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September 2022

Clin Endocrinol Metab. 1983 Mar; 12(1): 31-56.

Opiate receptors: enkephalins and endorphins.

Grossman A, Clement-Jones V.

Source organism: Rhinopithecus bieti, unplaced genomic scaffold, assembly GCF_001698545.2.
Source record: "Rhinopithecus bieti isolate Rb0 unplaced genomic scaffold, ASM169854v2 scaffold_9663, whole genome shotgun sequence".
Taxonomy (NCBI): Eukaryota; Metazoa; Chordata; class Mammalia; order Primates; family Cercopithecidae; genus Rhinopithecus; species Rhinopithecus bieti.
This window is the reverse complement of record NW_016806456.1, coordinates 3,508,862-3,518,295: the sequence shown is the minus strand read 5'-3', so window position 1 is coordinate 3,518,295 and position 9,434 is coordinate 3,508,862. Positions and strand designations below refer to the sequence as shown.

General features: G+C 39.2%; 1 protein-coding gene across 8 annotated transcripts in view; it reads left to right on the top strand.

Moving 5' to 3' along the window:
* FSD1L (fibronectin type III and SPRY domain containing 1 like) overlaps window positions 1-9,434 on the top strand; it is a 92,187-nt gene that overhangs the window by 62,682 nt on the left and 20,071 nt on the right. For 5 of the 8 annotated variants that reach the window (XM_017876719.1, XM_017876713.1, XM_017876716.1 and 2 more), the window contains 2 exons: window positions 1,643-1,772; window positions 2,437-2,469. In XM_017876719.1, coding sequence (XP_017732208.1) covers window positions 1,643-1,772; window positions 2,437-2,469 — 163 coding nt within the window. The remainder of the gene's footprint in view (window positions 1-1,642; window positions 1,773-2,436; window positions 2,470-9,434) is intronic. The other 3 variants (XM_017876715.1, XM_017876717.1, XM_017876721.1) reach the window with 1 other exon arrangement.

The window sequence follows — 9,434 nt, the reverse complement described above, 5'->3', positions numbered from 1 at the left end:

Opiate receptors in the central nervous system may be classified according to pharmacological, behavioural, or binding studies. Classical mu-receptors probably have beta-endorphin as an endogenous ligand, and seem to be involved in the modulation of pain perception, low-frequency acupuncture analgesia, and the stimulation of prolactin, growth hormone and thyroid-stimulating hormone release. Met-enkephalin is likely to be an endogenous ligand for the delta-receptors, which predominate in the basal ganglia and limbic systems; such receptors may tonically inhibit the release of corticotrophin-releasing factor. It has been suggested that the newly-described kappa-receptors may inhibit the release of vasopressin and gonadotrophin-releasing factor; dynorphin may be their endogenous ligand. Endogenous opiates controlling cardiovascular and respiratory reflexes are likely to activate mu-receptors, while high-frequency acupuncture may alleviate the symptoms of opiate withdrawal by allowing an increase in Met-enkephalin to activate delta-receptors. In the periphery, beta-endorphin is concentrated in the corticotrophs of the anterior pituitary, and is cosecreted with ACTH and related peptides. Circulating Met-enkephalin originates in the gut, sympathetic nervous system and adrenal medulla. Met-enkephalin may also be extracted from carcinoid tumours and phaeochromocytomas. Elevations in circulating Met-enkephalin may occur in certain disease states with cardiovascular and psychiatric manifestations. However, manipulation of endogenous or exogenous opiates has as yet no certain place in any clinical situation.


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